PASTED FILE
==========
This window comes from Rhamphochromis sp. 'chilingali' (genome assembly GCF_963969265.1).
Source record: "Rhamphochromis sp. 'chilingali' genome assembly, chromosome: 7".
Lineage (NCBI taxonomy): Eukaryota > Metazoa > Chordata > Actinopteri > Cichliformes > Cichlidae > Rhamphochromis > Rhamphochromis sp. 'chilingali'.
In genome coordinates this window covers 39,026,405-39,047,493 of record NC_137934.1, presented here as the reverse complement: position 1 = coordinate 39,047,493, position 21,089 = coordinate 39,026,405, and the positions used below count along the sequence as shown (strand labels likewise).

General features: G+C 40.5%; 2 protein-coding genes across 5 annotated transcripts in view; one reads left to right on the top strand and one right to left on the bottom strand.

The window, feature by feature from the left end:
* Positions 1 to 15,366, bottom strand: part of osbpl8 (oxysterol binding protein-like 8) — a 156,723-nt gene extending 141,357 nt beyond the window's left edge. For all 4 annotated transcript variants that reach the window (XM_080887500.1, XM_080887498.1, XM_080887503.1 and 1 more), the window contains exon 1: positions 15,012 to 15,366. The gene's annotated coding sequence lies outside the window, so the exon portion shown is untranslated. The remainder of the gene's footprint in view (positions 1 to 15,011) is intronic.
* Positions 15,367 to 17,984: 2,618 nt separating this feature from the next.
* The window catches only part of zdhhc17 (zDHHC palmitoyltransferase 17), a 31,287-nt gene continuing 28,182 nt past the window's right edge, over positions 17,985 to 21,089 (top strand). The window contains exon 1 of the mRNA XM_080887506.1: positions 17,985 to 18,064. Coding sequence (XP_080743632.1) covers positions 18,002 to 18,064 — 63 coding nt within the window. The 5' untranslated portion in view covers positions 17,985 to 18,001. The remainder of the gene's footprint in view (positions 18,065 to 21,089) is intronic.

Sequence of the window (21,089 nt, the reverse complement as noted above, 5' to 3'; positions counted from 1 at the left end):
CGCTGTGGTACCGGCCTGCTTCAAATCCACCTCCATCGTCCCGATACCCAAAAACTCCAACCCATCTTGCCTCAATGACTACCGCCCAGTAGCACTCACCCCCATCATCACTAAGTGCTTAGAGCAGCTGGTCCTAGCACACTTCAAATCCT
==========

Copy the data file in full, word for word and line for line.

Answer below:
This window comes from Rhamphochromis sp. 'chilingali' (genome assembly GCF_963969265.1).
Source record: "Rhamphochromis sp. 'chilingali' genome assembly, chromosome: 7".
Lineage (NCBI taxonomy): Eukaryota > Metazoa > Chordata > Actinopteri > Cichliformes > Cichlidae > Rhamphochromis > Rhamphochromis sp. 'chilingali'.
In genome coordinates this window covers 39,026,405-39,047,493 of record NC_137934.1, presented here as the reverse complement: position 1 = coordinate 39,047,493, position 21,089 = coordinate 39,026,405, and the positions used below count along the sequence as shown (strand labels likewise).

General features: G+C 40.5%; 2 protein-coding genes across 5 annotated transcripts in view; one reads left to right on the top strand and one right to left on the bottom strand.

The window, feature by feature from the left end:
* Positions 1 to 15,366, bottom strand: part of osbpl8 (oxysterol binding protein-like 8) — a 156,723-nt gene extending 141,357 nt beyond the window's left edge. For all 4 annotated transcript variants that reach the window (XM_080887500.1, XM_080887498.1, XM_080887503.1 and 1 more), the window contains exon 1: positions 15,012 to 15,366. The gene's annotated coding sequence lies outside the window, so the exon portion shown is untranslated. The remainder of the gene's footprint in view (positions 1 to 15,011) is intronic.
* Positions 15,367 to 17,984: 2,618 nt separating this feature from the next.
* The window catches only part of zdhhc17 (zDHHC palmitoyltransferase 17), a 31,287-nt gene continuing 28,182 nt past the window's right edge, over positions 17,985 to 21,089 (top strand). The window contains exon 1 of the mRNA XM_080887506.1: positions 17,985 to 18,064. Coding sequence (XP_080743632.1) covers positions 18,002 to 18,064 — 63 coding nt within the window. The 5' untranslated portion in view covers positions 17,985 to 18,001. The remainder of the gene's footprint in view (positions 18,065 to 21,089) is intronic.

Sequence of the window (21,089 nt, the reverse complement as noted above, 5' to 3'; positions counted from 1 at the left end):
CGCTGTGGTACCGGCCTGCTTCAAATCCACCTCCATCGTCCCGATACCCAAAAACTCCAACCCATCTTGCCTCAATGACTACCGCCCAGTAGCACTCACCCCCATCATCACTAAGTGCTTAGAGCAGCTGGTCCTAGCACACTTCAAATCCT